Today was definitely not just another Monday at Denel Aerostructures (DAe), with engineers, artisans and technicians taking some time off to watch a live video link-up of the handover of the first production A400M to the French Air Force (Armee De L’Air) at Airbus Military’s facility in Seville, Spain.
The Kempton Park-based member of the Denel Group is the only Tier One supplier of manufactured components to Airbus Military for the new generation airlifter outside of Europe. It is executing three work packages.
The latest package is for the manufacture of the ribs, spars and swords, comprising the internal structure of the A400M’s distinctive T-tail and is worth about R200 million. It was concluded in June this year during the Paris Airshow and will run for the duration of the entire A400M build programme, Denel chairman Zoli Kunene said.
“This is another demonstration of Airbus Military’s confidence in Denel and South Africa’s design and manufacturing capability, coupled with the ability to deliver on time with within budget,” he said.
In terms of a contract re-negotiated a year ago, DAe is responsible for two other A400M work packages involving the design, engineering and fabrication of the wing-to-fuselage fairings and the fuselage top shell. The wing-to-fuselage fairing is the single largest aerospace component ever produced in South Africa and provides an aerodynamic shroud over sensitive equipment in the A400M’s centre wing. The fairing protects the equipment from lightning, hail damage and bird strikes.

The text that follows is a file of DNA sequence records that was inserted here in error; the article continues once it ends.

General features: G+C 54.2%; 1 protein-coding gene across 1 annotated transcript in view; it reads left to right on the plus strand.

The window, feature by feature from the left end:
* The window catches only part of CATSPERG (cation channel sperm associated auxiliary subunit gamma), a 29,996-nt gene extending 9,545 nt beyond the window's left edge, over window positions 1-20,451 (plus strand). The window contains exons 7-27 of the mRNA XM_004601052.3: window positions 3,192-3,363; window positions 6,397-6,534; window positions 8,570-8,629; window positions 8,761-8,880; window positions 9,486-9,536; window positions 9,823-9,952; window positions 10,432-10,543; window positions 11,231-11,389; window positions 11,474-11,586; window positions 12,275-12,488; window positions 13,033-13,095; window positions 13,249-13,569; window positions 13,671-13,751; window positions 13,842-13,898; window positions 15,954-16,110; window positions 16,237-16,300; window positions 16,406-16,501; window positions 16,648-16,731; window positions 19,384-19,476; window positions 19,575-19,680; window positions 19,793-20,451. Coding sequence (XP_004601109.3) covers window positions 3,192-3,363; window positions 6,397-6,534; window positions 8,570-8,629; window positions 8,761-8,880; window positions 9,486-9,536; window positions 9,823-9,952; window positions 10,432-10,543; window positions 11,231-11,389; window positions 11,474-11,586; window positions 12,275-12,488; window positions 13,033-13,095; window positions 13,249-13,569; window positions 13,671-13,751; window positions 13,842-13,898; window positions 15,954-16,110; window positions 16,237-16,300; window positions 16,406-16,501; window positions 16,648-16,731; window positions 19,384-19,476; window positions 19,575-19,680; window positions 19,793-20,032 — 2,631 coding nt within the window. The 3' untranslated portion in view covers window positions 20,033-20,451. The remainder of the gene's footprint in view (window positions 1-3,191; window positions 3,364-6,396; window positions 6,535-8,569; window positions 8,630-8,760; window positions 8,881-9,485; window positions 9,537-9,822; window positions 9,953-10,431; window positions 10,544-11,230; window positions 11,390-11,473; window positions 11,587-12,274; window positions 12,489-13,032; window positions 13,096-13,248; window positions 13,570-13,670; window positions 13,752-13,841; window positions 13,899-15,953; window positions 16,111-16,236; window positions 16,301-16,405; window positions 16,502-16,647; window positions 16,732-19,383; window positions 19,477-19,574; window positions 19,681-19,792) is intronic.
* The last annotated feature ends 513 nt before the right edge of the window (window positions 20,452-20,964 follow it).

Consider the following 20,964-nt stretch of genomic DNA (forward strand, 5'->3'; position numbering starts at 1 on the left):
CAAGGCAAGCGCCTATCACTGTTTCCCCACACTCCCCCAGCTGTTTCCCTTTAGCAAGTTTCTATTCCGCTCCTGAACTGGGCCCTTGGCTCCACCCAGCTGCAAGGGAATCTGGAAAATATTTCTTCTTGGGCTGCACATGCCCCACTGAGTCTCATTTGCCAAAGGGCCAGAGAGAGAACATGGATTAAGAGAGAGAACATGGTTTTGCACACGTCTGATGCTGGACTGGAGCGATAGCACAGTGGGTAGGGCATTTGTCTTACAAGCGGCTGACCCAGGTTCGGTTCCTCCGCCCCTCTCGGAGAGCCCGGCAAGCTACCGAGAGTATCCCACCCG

The fuselage top shells are made up of more than 1 100 individual parts and a large machined skin, engineered out of an aluminium alloy. Each A400M is fitted with two top shells, positioned in front and behind the wings where they join the fuselage. They are fitted with over 1 000 brackets which support electrical and electronic wiring, hot air and heat exchange pipes and the aircraft’s emergency life rafts.
The live link-up with Spain gave DAe employees the opportunity of seeing aircraft componentry produced by them in flight on a production A400M for the first time.
“This is a celebration of South African innovation and our high-tech manufacturing capabilities. We are participating with great success and confidence in the most ambitious multi-national aircraft production process ever. It shows that we have the skills and capacity in South Africa to manufacture sophisticated aerostructure components and we are ready to contribute to the growth of the home-grown aerospace industry,” Denel chief executive Riaz Saloojee told the DAe team.
Airbus currently has orders for 174 of the new generation airlifters earmarked for EU and NATO countries. South Africa was also in line to acquire the A400M but this deal was cancelled by previous Defence and Military Veterans Minister, Lindiwe Sisulu.